The average undergraduate in the US is paying approximately $19,000 per year at a public four-year in-state university and $33,000 at out-of-state universities, according to the College Board — and parents are increasingly footing the bill after college, too.
The results of a survey released this week suggest that undergraduates’ parents are the ones who more often shouldering the burden of higher education. The poll of prospective college students and their parents, written and administered by Sallie Mae’s savings plan Upromise, found that for parents and students, cost was the biggest stress factor surrounding the beginning of their children’s college careers, reports Nick Morrison of Forbes.
The survey showed that the proportion of parents who felt they would be supporting their children for up to two years after graduation was double the number of last year’s parents, up to 36% from 18% in 2014. Those parents who expected to be supporting their graduates for up to five years after they completed school more than tripled, 5% to 17%.
This could be based on a lack of confidence in the job market for graduates. One in five parents participating in the poll believes it will take their child a year to find a job in his or her field of study, and one in ten expects the job search will take more than two years.
This is certainly not what students had in mind when they flew the nest, and few will relish the fact that they must rely on their parents for several years after they graduate. The big picture is that students and their parents will have significant debt after the graduation ceremonies are over and face the prospect of a long job search, or possibly not finding a job at all.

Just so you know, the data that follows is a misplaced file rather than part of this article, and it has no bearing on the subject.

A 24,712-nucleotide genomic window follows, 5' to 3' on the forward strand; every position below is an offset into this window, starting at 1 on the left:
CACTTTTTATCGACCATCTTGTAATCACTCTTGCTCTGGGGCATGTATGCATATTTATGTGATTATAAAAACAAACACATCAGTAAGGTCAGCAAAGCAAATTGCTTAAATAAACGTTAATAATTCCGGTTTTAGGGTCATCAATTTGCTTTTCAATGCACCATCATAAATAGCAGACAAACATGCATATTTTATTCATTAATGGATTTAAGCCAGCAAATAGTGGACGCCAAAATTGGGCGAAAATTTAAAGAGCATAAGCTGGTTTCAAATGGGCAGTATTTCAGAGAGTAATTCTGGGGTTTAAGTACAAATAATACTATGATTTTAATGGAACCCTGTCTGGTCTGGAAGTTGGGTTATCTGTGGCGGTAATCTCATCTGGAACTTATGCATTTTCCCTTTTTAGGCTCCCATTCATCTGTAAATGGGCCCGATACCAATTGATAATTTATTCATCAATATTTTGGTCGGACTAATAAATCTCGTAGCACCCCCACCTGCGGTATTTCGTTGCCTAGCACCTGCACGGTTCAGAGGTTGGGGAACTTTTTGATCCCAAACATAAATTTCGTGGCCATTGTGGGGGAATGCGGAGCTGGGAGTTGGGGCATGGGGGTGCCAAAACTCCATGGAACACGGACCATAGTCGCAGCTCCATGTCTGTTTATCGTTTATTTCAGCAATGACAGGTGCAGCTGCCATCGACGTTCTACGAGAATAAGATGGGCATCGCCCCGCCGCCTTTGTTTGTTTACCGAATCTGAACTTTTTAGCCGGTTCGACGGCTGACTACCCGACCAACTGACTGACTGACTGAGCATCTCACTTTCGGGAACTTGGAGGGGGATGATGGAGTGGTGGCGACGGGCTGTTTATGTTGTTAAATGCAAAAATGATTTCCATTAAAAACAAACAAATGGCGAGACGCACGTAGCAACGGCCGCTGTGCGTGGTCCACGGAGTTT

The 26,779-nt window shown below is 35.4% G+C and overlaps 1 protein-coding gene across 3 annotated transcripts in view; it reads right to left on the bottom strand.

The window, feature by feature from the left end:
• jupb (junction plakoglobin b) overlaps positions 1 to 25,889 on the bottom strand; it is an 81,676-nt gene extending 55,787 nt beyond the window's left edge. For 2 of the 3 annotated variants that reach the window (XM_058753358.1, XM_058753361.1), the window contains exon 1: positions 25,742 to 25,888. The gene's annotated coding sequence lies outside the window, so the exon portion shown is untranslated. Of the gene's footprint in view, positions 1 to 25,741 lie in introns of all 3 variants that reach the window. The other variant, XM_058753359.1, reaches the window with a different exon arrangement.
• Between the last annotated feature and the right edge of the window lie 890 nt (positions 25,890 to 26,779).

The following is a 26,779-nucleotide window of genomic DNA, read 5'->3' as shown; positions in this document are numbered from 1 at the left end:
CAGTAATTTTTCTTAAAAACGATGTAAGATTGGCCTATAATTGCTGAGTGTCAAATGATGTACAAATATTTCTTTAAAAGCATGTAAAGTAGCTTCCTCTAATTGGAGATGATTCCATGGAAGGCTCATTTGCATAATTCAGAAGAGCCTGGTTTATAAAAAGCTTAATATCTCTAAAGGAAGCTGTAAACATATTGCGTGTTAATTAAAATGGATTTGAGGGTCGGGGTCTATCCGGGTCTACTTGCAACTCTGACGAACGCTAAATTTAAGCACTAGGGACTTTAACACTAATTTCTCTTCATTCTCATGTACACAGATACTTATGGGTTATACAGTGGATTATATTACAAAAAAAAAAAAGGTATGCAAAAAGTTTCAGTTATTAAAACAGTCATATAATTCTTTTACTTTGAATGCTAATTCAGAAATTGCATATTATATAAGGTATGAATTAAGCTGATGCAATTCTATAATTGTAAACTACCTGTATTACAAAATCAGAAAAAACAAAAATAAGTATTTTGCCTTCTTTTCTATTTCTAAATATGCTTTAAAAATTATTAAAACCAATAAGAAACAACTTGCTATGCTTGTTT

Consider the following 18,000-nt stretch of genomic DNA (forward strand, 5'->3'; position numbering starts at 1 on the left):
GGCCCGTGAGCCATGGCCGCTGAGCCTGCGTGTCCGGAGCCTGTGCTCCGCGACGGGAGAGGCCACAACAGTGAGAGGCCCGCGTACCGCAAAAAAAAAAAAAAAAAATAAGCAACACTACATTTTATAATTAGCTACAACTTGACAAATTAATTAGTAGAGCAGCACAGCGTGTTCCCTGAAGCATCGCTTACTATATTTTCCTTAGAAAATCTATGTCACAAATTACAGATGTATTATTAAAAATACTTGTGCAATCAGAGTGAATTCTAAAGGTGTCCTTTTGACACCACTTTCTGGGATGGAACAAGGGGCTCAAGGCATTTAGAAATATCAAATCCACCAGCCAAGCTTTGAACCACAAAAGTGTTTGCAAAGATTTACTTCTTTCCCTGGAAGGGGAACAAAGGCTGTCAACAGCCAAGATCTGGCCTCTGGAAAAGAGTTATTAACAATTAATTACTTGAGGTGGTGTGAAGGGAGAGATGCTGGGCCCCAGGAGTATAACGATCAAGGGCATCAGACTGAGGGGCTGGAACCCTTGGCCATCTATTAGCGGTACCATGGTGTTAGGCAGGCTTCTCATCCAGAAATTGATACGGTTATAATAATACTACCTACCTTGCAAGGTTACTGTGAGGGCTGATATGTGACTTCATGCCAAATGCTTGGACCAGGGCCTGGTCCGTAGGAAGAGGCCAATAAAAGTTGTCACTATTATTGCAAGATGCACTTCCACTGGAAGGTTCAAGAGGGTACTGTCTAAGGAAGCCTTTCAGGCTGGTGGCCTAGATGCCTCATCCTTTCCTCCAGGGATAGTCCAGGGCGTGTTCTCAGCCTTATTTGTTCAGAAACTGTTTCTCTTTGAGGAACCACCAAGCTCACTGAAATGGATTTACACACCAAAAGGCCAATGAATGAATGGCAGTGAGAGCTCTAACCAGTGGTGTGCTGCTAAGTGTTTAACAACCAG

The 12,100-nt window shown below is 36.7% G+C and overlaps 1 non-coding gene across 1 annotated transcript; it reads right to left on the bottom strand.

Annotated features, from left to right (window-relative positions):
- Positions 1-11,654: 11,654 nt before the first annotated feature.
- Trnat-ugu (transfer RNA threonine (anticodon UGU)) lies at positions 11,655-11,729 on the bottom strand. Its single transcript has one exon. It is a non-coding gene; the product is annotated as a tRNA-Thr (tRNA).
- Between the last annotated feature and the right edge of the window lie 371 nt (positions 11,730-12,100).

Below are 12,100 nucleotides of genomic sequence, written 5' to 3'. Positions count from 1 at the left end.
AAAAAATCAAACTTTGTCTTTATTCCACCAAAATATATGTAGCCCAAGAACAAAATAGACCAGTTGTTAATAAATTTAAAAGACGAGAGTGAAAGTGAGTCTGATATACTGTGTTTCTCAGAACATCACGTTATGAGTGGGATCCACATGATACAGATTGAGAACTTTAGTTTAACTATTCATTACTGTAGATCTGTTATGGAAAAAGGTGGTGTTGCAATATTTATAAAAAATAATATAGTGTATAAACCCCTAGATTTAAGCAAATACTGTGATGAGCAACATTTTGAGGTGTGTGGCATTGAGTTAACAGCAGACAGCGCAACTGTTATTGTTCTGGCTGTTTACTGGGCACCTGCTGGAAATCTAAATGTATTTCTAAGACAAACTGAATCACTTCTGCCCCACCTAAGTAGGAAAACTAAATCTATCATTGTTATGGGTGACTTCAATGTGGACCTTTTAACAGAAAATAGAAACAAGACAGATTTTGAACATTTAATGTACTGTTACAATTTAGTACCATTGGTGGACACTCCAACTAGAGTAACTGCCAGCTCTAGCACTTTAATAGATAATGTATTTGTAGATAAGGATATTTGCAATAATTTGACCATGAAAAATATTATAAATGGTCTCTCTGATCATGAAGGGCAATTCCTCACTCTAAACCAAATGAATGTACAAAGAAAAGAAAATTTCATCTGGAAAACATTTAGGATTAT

The conundrum is that college is a ticket into many jobs, but tuition fees continue to increase, so parents have to budget not only for college itself, but also for supporting their children during what could be a long job-search after a completed education. The survey did find that 70% of parents would allow their child to move back in rent-free, but half of the students polled say they would be willing to pay their parents rent.
Erin Condon, president of Upromise by Sallie Mae says, “We were pleasantly surprised that parents and students were very aligned in their expectations. One could argue that this generation is entitled or spoiled, but you could always argue that they are financially responsible and not biting off more than they can chew by making effort to get off on the right foot to make sure that long-term success is there.”
A Upromise by Sallie Mae press release explains that Upromise is free and easy to join, and offers families cash back college savings on purchases from over 850 retailers like BestBuy, Macy’s. WalMart, and Lands End. Members have earned collectively $900 million in cash-back rewards since the program began.
Upromise suggests that as soon as possible families open a savings account into which gifts from friends and family can be deposited. Also, families should sign up for free services to receive cash back rewards. Then, set a a goal and get into the routine of adding money or making automatic deposits.
Earlier research has shown that 50% of college graduates are receiving help from their parents even though half of these graduates have full-time jobs, says Arizona Pathways to Life Success for University Students, a study carried out by Joyce Serido, an assistant research professor at the University of Arizona. Serido has tracked 2,000 students nationwide since they were college freshmen in 2008, writes MarketWatch’s Quentin Fottrell.
The study showed that 28% of graduates say that marriage is not a priority life goal, and 19% say the same thing about owning a home. College graduates continue to struggle through an overall unemployment rate of 5.4% in April, lower than the 6.2% in April 2014. The effective unemployment rate for 18 to 29 year-olds was 13.8% in April according to Generation Opportunity, a conservative nonprofit think tank based in Arlington, Virginia.